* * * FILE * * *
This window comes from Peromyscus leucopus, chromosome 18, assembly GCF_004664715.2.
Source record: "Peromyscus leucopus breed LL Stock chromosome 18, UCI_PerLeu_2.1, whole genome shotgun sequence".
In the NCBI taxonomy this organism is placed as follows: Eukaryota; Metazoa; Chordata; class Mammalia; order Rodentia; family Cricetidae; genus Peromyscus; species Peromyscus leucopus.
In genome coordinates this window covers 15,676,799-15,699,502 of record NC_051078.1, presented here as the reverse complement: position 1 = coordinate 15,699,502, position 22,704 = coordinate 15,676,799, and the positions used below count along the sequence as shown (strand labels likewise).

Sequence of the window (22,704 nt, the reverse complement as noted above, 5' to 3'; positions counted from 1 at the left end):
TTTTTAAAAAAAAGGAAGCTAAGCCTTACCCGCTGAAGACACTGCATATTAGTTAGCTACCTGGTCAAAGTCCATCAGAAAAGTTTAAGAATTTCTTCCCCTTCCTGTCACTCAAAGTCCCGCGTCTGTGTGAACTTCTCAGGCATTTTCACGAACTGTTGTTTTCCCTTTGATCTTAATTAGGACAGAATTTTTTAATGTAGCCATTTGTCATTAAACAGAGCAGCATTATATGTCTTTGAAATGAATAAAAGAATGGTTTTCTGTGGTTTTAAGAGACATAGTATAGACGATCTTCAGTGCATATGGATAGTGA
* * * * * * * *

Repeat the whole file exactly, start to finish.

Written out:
This window comes from Peromyscus leucopus, chromosome 18, assembly GCF_004664715.2.
Source record: "Peromyscus leucopus breed LL Stock chromosome 18, UCI_PerLeu_2.1, whole genome shotgun sequence".
In the NCBI taxonomy this organism is placed as follows: Eukaryota; Metazoa; Chordata; class Mammalia; order Rodentia; family Cricetidae; genus Peromyscus; species Peromyscus leucopus.
In genome coordinates this window covers 15,676,799-15,699,502 of record NC_051078.1, presented here as the reverse complement: position 1 = coordinate 15,699,502, position 22,704 = coordinate 15,676,799, and the positions used below count along the sequence as shown (strand labels likewise).

Sequence of the window (22,704 nt, the reverse complement as noted above, 5' to 3'; positions counted from 1 at the left end):
TTTTTAAAAAAAAGGAAGCTAAGCCTTACCCGCTGAAGACACTGCATATTAGTTAGCTACCTGGTCAAAGTCCATCAGAAAAGTTTAAGAATTTCTTCCCCTTCCTGTCACTCAAAGTCCCGCGTCTGTGTGAACTTCTCAGGCATTTTCACGAACTGTTGTTTTCCCTTTGATCTTAATTAGGACAGAATTTTTTAATGTAGCCATTTGTCATTAAACAGAGCAGCATTATATGTCTTTGAAATGAATAAAAGAATGGTTTTCTGTGGTTTTAAGAGACATAGTATAGACGATCTTCAGTGCATATGGATAGTGA